Adding new DC w/dns lookup problem

Discussion in 'DNS Server' started by Dan, Dec 2, 2003.

  1. Dan

    Dan Guest

    This is a DNS question, I promise. Just let me explain my situation. I have a small network of about 35 – 40 computers. I have begun the migration from NT 4.0 Server to Win 2000 AD. The point I have reached is that I have upgraded the old NT 4.0 Server to Win 2000 AD (Server A) and now I’m trying to add a new server (Server B) as another DC. When I try and add the new server (Server B), it comes up with an error stating that the domain cannot be found and may be caused by DNS lookup issues. I have a forward lookup zone on the upgraded Server (Server A) and have created a reverse lookup zone (1.168.192.in-addr.arpa) which has not resolved my issue of not being able to add (Server B). So, what am I doing wrong?
     
    Dan, Dec 2, 2003
    #1
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  2. Dan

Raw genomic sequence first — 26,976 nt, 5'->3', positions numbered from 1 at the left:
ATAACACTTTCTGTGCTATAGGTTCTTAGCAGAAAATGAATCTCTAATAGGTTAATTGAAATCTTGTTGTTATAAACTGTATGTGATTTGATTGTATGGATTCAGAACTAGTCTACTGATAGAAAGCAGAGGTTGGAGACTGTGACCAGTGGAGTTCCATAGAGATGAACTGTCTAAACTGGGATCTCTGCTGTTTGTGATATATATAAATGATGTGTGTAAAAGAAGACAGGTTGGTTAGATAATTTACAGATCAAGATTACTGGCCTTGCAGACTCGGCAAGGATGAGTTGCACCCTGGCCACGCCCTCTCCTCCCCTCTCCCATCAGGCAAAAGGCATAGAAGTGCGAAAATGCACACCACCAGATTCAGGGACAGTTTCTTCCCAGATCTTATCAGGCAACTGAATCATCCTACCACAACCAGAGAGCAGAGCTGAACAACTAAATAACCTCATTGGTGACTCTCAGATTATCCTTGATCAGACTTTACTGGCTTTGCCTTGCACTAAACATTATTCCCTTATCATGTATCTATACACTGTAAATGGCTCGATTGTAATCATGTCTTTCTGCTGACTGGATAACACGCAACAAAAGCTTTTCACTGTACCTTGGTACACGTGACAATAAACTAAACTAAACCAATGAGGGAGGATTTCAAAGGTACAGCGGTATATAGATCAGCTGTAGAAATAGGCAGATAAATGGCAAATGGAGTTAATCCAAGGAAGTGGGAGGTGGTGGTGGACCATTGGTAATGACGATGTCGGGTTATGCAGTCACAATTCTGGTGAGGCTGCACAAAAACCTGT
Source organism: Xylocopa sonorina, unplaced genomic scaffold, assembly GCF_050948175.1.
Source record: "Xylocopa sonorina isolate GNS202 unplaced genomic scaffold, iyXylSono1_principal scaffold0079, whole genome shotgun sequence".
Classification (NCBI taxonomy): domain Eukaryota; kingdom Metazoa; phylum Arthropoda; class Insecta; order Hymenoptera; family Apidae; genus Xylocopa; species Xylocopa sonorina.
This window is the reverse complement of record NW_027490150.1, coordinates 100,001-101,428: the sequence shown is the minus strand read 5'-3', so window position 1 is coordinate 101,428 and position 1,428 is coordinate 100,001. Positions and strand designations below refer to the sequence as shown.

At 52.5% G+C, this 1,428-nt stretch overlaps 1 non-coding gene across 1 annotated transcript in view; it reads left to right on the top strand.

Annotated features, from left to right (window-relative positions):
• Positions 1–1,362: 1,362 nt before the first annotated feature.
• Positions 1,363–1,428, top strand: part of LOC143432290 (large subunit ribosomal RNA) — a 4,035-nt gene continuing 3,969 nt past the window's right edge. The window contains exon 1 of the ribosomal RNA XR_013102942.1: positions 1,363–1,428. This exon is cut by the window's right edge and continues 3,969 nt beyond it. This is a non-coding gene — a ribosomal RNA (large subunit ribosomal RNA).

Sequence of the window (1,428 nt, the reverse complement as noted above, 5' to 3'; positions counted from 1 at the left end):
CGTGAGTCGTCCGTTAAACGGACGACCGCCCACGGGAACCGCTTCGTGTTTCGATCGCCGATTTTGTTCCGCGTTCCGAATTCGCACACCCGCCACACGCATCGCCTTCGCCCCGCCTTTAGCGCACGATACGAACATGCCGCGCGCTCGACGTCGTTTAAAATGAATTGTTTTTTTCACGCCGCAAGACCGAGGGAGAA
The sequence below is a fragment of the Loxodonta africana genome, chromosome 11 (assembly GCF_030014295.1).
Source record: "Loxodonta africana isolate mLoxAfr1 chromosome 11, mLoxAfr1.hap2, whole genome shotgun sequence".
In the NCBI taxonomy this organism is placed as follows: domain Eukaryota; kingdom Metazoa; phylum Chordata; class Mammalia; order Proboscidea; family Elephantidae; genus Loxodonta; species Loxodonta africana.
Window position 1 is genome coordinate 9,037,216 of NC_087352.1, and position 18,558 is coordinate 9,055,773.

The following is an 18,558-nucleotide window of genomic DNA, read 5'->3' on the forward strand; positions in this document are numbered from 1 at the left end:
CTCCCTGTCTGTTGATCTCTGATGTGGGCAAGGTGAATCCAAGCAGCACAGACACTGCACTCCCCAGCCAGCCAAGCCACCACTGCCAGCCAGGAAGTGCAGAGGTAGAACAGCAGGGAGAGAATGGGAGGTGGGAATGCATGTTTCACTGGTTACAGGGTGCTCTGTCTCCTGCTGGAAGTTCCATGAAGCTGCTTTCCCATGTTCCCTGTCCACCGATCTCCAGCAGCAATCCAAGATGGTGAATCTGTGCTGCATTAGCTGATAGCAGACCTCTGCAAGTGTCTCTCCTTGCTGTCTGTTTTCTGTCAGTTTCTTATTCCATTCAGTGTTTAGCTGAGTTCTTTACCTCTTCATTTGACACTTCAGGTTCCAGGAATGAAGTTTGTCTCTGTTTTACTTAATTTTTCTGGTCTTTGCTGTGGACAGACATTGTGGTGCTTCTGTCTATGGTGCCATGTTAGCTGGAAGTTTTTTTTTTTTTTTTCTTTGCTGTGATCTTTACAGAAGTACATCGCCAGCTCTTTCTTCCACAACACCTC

Roland Hall Guest

    have a small network of about 35 - 40 computers. I have begun the migration
    from NT 4.0 Server to Win 2000 AD. The point I have reached is that I have
    upgraded the old NT 4.0 Server to Win 2000 AD (Server A) and now I'm trying
    to add a new server (Server B) as another DC. When I try and add the new
    server (Server B), it comes up with an error stating that the domain cannot
    be found and may be caused by DNS lookup issues. I have a forward lookup
    zone on the upgraded Server (Server A) and have created a reverse lookup
    zone (1.168.192.in-addr.arpa) which has not resolved my issue of not being
    able to add (Server B). So, what am I doing wrong?

    All computers on the private network need to have their Primary DNS set to
    the DC running DNS, this includes the DC. There should not be ANY
    references to ANY external DNS servers, i.e. ISPs DNS Servers.

    Forward lookup should not the the root entry "." If you do, delete it.
    You can set a forwarder to your ISP's DNS servers or not. Without it, the
    root hints servers will be used for external naming.

    --
    Roland

    This information is distributed in the hope that it will be useful, but
    without any warranty; without even the implied warranty of merchantability
    or fitness for a particular purpose.
     
    Roland Hall, Dec 14, 2003
    #2
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